Unfortunately, while pet adoption happens quickly for many, for some animals, finding a permanent home may never be in their future. Unfortunately, pets with any special needs are unlikely to be adopted. That’s currently the case at the Tehama County Animal Care Center in Red Bluff.
Gretel, Randall and Jacob are special needs dogs. The first is that they are adults whose guardians have passed away and have had the misfortune of not being cared for by someone else. Second, Jacob and Randall are blind and partially blind, respectively. Gretel has vision and helps the other two negotiate the world around them. Randall and Jacob are bound together, and the ideal situation would be for all three to stay together. They are well functioning, calm and very friendly and truly deserve a caring home where they can spend their remaining years. For those who may be interested but worried or put off by their disability, I urge you to read on.
In general, blind dogs can lead very normal lives. You’ll find that family, food and toys are at the top of their list of things that are important to them, just like any other dog. Their vision, or rather the lack of it, is not really in a big category. Given time and some help, dogs use their other senses of hearing, smell and touch to compensate for the loss of vision, which is already quite acute in our canine friends.
For example, instead of using hand signals, verbal signals are more important. A blind dog needs to be warned with words like “up”, “down”, “danger” or “stop”, “sit”, “stay” so that he can move in and out of his world in the safest way possible. Use whatever works for you to keep the dog safe and more confident in its surroundings. Have conversations with him. The sound of your voice will help him know where he is. Also, before any touching, use your voice to get his attention so he doesn’t startle or get scared.
Keep a consistent routine. All dogs, blind or not, thrive in everyday life. Avoid moving food and water bowls around. Putting food in the same place every day will make life less stressful for everyone. For the same reason, do not rearrange the furniture. Moving around the furniture makes it difficult for the dog to learn its surroundings. It will often remember the layout of the house and can avoid bumping into things if it doesn’t change.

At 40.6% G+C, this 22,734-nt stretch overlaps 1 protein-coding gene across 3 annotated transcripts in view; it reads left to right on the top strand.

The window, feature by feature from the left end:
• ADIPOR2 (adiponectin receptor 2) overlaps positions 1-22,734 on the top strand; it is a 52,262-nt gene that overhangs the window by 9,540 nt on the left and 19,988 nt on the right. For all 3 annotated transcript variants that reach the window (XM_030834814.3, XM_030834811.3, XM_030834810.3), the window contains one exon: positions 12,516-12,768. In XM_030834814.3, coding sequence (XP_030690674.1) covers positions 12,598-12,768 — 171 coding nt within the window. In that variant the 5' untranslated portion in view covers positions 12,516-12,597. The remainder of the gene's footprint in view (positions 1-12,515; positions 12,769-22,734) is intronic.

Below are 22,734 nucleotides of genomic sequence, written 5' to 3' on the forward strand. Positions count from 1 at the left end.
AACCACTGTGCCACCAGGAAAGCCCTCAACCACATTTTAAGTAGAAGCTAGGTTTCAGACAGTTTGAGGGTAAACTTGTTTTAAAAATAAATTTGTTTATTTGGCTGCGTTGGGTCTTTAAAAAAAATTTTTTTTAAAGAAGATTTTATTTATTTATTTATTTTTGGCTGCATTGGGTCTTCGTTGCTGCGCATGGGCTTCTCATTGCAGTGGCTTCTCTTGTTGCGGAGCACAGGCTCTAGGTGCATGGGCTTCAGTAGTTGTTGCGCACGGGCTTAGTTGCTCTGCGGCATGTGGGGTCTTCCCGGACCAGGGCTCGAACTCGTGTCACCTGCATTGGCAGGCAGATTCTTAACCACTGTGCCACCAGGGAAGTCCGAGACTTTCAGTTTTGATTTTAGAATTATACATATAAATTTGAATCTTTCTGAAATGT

Toys, shoes, clothes, or other items on the floor can quickly become a tripping hazard for a blind dog, so keep the places where the animal is frequented free of clutter. Like planning a crawling baby, crawl around your house looking for hazards. Place corner guards on sharp furniture and baby gates at the top of the stairs until the dog can safely maneuver the stairs. In addition, there are several companies that manufacture circular halos that are worn on a harness or vest that covers the head and face of a blind dog. They work by bumping into furniture or other obstacles before the dog. One well-known example is Muffin’s Halo (https://www.muffinshalo.com/).
Different surface textures can make it easier for a blind dog to orientate at home. Dogs feel the change in the legs just like us. This makes it easy to give non-visual cues for home navigation. For example, mats can help the dog find the door. Gravel or wood chips around the perimeter of the yard can help prevent it from running into the fence. If you have hardwood floors, non-slip rugs or runners can act as guides around the house. Carpet or rugs in one room feel different than tile in another, and this can help the dog learn the environment more easily.
Placing a small bell on the collars of other pets and even household members helps a blind dog learn where everyone is in the house. Even pets without vision loss enjoy the background noise. If you’re away, keeping the TV or radio on not only orients the dog, but also helps reduce feelings of loneliness. Toys that provide food, squeak, or make some kind of noise are especially helpful for blind dogs. Remember, a blind dog is still a dog. Therefore, you can and should play an active game with it. Why don’t you play fetch? If you rub a dog treat or put a drop of essential oil on a ball or other toy before throwing it, and choose an open, safe place, there’s no reason he can’t play.
If you are considering adding a blind canine companion to your life, the following books may provide additional helpful information: “Living with Blind Dogs: A Resource Book and Training Guide for Blind and Visually Impaired Dog Owners” by Caroline D. Levin and Cathy Symons “Blind Loyalty: The Blind and the Sighted” improving the lives of dogs with disabilities”.
Even though blind dogs cannot see, they can be as beautiful and friendly as any sighted dog. Gretel, Randall, and Jacob are perfect examples. For them, love is truly blind.
Ronnie Casey has volunteered at the Tehama County Animal Care Center since moving in 2011. Retired RN dedicated to helping animals in need in Tehama County. He can be reached at firstname.lastname@example.org.